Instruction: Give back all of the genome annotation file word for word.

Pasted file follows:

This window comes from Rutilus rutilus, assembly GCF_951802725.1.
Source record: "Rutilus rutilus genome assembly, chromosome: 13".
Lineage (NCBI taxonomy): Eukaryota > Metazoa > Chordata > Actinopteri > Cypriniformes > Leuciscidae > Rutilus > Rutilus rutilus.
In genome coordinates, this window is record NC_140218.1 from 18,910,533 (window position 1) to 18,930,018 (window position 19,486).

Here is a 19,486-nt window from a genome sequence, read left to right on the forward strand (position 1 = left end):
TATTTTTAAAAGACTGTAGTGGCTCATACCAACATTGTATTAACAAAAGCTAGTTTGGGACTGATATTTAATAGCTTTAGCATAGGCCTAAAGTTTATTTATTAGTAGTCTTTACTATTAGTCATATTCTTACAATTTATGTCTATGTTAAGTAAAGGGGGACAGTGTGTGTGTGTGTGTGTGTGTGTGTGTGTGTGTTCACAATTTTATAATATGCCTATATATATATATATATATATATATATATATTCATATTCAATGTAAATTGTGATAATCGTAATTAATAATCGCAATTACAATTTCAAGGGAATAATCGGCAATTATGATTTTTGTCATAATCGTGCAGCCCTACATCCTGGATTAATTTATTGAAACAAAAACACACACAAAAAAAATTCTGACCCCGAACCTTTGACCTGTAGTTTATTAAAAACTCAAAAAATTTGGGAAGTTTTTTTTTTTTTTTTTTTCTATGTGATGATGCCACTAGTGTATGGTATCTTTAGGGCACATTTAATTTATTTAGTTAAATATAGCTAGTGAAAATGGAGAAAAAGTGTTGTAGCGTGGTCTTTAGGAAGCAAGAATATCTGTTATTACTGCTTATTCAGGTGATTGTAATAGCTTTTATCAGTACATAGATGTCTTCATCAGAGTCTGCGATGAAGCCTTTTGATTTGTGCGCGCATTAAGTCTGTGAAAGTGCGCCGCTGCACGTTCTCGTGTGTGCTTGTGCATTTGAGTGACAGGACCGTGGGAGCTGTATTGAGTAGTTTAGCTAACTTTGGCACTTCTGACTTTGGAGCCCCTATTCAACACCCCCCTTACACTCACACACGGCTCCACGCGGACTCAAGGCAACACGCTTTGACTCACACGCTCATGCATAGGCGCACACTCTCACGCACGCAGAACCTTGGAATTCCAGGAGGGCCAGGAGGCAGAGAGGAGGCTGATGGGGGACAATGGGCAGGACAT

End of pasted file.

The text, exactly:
This window comes from Rutilus rutilus, assembly GCF_951802725.1.
Source record: "Rutilus rutilus genome assembly, chromosome: 13".
Lineage (NCBI taxonomy): Eukaryota > Metazoa > Chordata > Actinopteri > Cypriniformes > Leuciscidae > Rutilus > Rutilus rutilus.
In genome coordinates, this window is record NC_140218.1 from 18,910,533 (window position 1) to 18,930,018 (window position 19,486).

Here is a 19,486-nt window from a genome sequence, read left to right on the forward strand (position 1 = left end):
TATTTTTAAAAGACTGTAGTGGCTCATACCAACATTGTATTAACAAAAGCTAGTTTGGGACTGATATTTAATAGCTTTAGCATAGGCCTAAAGTTTATTTATTAGTAGTCTTTACTATTAGTCATATTCTTACAATTTATGTCTATGTTAAGTAAAGGGGGACAGTGTGTGTGTGTGTGTGTGTGTGTGTGTGTGTGTTCACAATTTTATAATATGCCTATATATATATATATATATATATATATATATTCATATTCAATGTAAATTGTGATAATCGTAATTAATAATCGCAATTACAATTTCAAGGGAATAATCGGCAATTATGATTTTTGTCATAATCGTGCAGCCCTACATCCTGGATTAATTTATTGAAACAAAAACACACACAAAAAAAATTCTGACCCCGAACCTTTGACCTGTAGTTTATTAAAAACTCAAAAAATTTGGGAAGTTTTTTTTTTTTTTTTTTTCTATGTGATGATGCCACTAGTGTATGGTATCTTTAGGGCACATTTAATTTATTTAGTTAAATATAGCTAGTGAAAATGGAGAAAAAGTGTTGTAGCGTGGTCTTTAGGAAGCAAGAATATCTGTTATTACTGCTTATTCAGGTGATTGTAATAGCTTTTATCAGTACATAGATGTCTTCATCAGAGTCTGCGATGAAGCCTTTTGATTTGTGCGCGCATTAAGTCTGTGAAAGTGCGCCGCTGCACGTTCTCGTGTGTGCTTGTGCATTTGAGTGACAGGACCGTGGGAGCTGTATTGAGTAGTTTAGCTAACTTTGGCACTTCTGACTTTGGAGCCCCTATTCAACACCCCCCTTACACTCACACACGGCTCCACGCGGACTCAAGGCAACACGCTTTGACTCACACGCTCATGCATAGGCGCACACTCTCACGCACGCAGAACCTTGGAATTCCAGGAGGGCCAGGAGGCAGAGAGGAGGCTGATGGGGGACAATGGGCAGGACAT